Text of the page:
The other is a collection of words that sound good but make the weather forecasters sound incredibly inane. “Major winter weather event”, “heavy wet downpour” (o please), and one weatherman who was so excited about his first major winter weather event he announced that we were about to have a winter weather event of major proportions which turned out to be a dusting of snow, maybe three inches in the corners.

    Folk’s who have no idea where to place tho’se bits’ of punctuation.
    And dont’ care.

    Stores who sell “fresh” “fish”. Not to me, they don’t.

    And people who use spell check but never check to see if it’s the right WORD. bear, bare, beer, bayer. Their, they’re, there.


    • Yesterday, announcers somewhere on television — a news show I think — were discussing “rich billionaires.” Rich billionaires.

      And don’t you love people who use punctuation randomly? Like “Haha …;!” Any combination of “special characters” is now “punctuation.”


  10. Ain’t education grand? As a retired English teacher, I lament the lack of grammar, written and vocal, that appears everywhere, hidden or blatant. You went to school in Jamaica, Long Island, New York? I went to Forest Hills High School in New York, way back in the 40s, when they cared about grammar.


  11. Yeah. And isn’t that state of things absolutely terrifying? I have a niece who graduated (four years of college) with a degree in “Communications” and who can’t spell. Who doesn’t know a semi-colon from a comma and other glaring errors that make me wonder who passed her. But things like good grammar and spelling are archaic. Ask anybody who tweets (ugh) or texts instead of actually opening their yap and TALKING. I’m a proud member of the “Grammar and Spelling Police” (we have t-shirts and everything), but the rules are changing so fast that even if one grasped the basics of grammar back in the dusty old years of our past; they won’t be correct in what they do today. It drives me around the proverbial bend.

    Liked by 1 person

  12. pri·or·i·tize
    designate or treat (something) as more important than other things.
    “prioritize your credit card debt”
    synonyms: emphasize, concentrate on, put first, focus on, fast-track, expedite, make a priority
    “we must prioritize pollution control”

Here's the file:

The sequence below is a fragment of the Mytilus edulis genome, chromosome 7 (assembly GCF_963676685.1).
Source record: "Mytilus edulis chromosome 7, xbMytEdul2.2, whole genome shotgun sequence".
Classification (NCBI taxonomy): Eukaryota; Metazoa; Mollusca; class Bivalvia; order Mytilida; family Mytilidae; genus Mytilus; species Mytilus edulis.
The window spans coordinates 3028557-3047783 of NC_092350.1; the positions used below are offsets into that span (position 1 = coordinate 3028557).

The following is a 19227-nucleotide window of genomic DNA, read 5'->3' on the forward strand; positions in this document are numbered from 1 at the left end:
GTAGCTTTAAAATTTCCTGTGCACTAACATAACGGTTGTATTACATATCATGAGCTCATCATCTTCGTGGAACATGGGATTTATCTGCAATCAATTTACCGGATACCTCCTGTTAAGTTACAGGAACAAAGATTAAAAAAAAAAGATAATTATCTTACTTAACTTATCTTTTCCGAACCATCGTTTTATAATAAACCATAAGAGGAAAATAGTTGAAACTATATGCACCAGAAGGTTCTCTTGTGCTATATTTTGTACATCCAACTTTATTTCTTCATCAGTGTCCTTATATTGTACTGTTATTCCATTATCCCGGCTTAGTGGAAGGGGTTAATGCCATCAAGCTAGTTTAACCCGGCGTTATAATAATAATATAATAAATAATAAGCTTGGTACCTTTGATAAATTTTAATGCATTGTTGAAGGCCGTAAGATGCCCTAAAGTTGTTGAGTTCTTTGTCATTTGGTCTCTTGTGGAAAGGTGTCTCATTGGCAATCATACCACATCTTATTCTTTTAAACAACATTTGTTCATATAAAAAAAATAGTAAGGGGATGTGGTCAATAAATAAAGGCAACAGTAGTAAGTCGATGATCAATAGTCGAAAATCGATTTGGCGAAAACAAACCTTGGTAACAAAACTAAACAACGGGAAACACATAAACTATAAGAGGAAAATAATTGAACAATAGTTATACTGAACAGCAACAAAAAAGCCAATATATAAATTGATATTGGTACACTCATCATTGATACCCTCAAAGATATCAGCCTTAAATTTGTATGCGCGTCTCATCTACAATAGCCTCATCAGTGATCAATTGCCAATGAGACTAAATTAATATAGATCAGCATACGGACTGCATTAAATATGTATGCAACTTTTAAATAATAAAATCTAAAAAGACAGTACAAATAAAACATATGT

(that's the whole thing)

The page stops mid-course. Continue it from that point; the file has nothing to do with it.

determine the order for dealing with (a series of items or tasks) according to their relative importance.
    “age affects the way people prioritize their goals”
    synonyms: rank, order, hierarchize, triage;


  13. Far worse than prioritize, my favorite example of bad grammar occurred on television, when a reporter commented that they were “efforting” to find out more information on some event that had just happened. It grated so badly that I actually even called the station to complain!


    • It doesn’t matter. We have NO grammar, no punctuation. No sentence structure. No one knows what the subject is, much less a clause. They do not know the difference between an adjective and an adverb and if you try to explain it, you realize they also don’t know the difference between a noun and a verb. I blame it all on sports announcers who eliminated adverbs decades ago. The rest? Facebook.

      Liked by 1 person

      • I think you’re right about Twitter — with only 140 characters, there wasn’t room for grammar! You undoubtedly know the book title “Eats Shoots and Leaves” — a perfect example of why grammar is important!


          • And the lack of tenses, especially the past tense (as in “I text him,” meaning “I texted him.”). There’s a tendency for some to use too many commas — our rule was “when in doubt leave it out.” Sumetimes there are so many it chops up the sentence to be unintelligible!


  14. and I work with someone who makes every noun an adjective. It’s not just a tornado out there; there are tornadic conditions. Or hurricanic conditions. Drives me up a wall.